New probation rules figure in drug sentencing

John Daniel Christy

John Daniel Christy


New probation rules figured prominently in whether a man with a 30-year history of drug offenses in Douglas County went to prison.

John Daniel Christy, 52, was sentenced to 12-30 months in prison on Tuesday or possession of 3 grams of methamphetamine.

Prosecutor Matthew Johnson argued the change in the law that reduces sanctions that can be imposed for probation violations has essentially tied judges’ hands.

“The tools you would have that would have any value to Mr. Christy have been taken away from you,” Johnson argued, seeking a prison sentence. “The most you can do if he violates is put him in jail for 30 days, and after that a bit longer. Then he will be out on the street with that drug addiction in this community or the one right next door.”

Christy’s attorney Kris Brown argued that Christy has had a change in attitude.

“Some people get it the first time around,” she said. “Some people get it the 10th time around. With probation, there’s 18 months where hopefully there can be some change.”

The 2019 Legislature made substantial changes in the law that didn’t change the penalties for drug possession, but did change penalties for violating probation. In most simple possession cases, probation is mandatory, but not for someone with Christy’s lengthy record.

“I know how my record looks,” Christy said before sentencing. “I’ve spent a lot of time in this jail and a couple of times in prison. I am tired of this life I’ve been living, and I’ve been tired of it for a while now.”

Christy has drug arrests in Douglas dating back to 1991, and a few instances in which he tried to evade authorities that ended up in the news.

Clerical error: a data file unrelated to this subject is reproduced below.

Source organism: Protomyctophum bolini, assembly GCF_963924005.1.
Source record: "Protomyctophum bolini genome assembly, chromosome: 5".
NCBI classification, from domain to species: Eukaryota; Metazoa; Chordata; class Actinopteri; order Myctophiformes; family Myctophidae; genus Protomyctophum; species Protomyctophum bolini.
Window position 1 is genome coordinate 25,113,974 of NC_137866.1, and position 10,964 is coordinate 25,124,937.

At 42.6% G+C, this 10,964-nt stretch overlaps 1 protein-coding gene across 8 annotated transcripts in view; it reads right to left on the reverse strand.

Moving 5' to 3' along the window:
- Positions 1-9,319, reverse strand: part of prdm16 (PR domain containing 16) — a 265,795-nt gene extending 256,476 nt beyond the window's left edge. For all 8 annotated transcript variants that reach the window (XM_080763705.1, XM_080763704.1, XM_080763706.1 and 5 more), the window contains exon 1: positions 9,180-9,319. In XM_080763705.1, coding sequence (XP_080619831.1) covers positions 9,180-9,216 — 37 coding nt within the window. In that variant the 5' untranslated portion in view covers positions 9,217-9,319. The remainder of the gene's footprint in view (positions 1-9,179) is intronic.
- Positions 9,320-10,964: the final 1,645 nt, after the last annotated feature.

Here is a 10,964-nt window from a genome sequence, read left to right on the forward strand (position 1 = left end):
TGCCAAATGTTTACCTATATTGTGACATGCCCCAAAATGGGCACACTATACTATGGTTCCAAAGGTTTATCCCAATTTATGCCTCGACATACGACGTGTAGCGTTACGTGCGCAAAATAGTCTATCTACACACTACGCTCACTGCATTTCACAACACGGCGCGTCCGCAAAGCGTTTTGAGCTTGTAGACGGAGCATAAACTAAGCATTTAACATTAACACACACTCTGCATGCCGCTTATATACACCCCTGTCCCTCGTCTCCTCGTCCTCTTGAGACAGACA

According to the Nevada Department of Corrections, he has four drug-related prison terms including two for trafficking and two for possession. He was last released from prison on a trafficking charge out of Carson City in February 2019.

He was arrested Sept. 14, 2020, on the possession charge and posted bail. He was given credit for a day in jail.

Young, who represented Christy in a 2012 case, said he had no confidence Christy would be successful on probation. Both the defense and prosecution were aware of the judge’s prior representation and agreed to having him hear the case.

“It is the policy of the State of Nevada to reduce punishments for addicts, but the state has left this as a felony,” Young said. “Mr. Christy had so many prior felonies and just got out of prison before this. I cannot rely on your word that you will do better on probation, because that’s completely contrary to your history.”

The new laws distinguish between technical and nontechnical violations. Technical violations, like being under the influence of an intoxicant are punishable by up to 30 days in jail for the first offense. A nontechnical violation, like absconding, can result in revocation of probation.


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